By the way, yesterday I quickly created a layer of black carbon on a slide, by holding the slide in an oil lamp. The area of this soot was very black, and under quick inspection seemed to have dramatically reduced reflectivity. Light-colored spores might show up well against this background, though dark spores would not. My tube lens came back from the fabricator last night, so I’ve been spending my time setting that up, rather than following up on this post.

Thanks again, all! Cheers,

--Chris

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Post by rjlittlefield »

Chris,

One other point to note is that obvious reflections of the subject on a glass substrate only occur when the lens is looking obliquely onto the glass.

If the glass is perpendicular to the optical axis, and the lens is telecentric, then any reflections will be directly behind the subject that creates them, so you won't see them.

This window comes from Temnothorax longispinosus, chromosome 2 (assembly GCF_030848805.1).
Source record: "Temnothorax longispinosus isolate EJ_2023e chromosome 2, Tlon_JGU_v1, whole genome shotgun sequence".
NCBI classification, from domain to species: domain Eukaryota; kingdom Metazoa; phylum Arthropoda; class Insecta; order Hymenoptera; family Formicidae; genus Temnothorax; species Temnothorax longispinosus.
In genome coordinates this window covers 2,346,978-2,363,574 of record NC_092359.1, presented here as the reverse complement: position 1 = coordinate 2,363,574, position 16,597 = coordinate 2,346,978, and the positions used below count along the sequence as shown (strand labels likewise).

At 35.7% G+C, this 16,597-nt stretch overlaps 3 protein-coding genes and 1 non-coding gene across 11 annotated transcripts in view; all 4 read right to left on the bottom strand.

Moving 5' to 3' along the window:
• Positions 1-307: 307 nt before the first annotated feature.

As previously discussed, at high magnifications DOF is so small that you can treat the lens as telecentric even if it isn't really. (Un-check scale adjustments in your favorite stacking software.) In addition, some objectives are very close to telecentric just because of their design. The Nikon CFI60 10X Plan achromat is one of those. I don't know about your Mitutoyo's.

Considering all this, I'm not sure that the issue you're concerned about would be a problem in reality. Given the tight schedule, the very first thing I would do is to run some tests with an ordinary glass slide and see how things work out that way.

--Rik

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Post by Chris S. »

Thanks, Rik.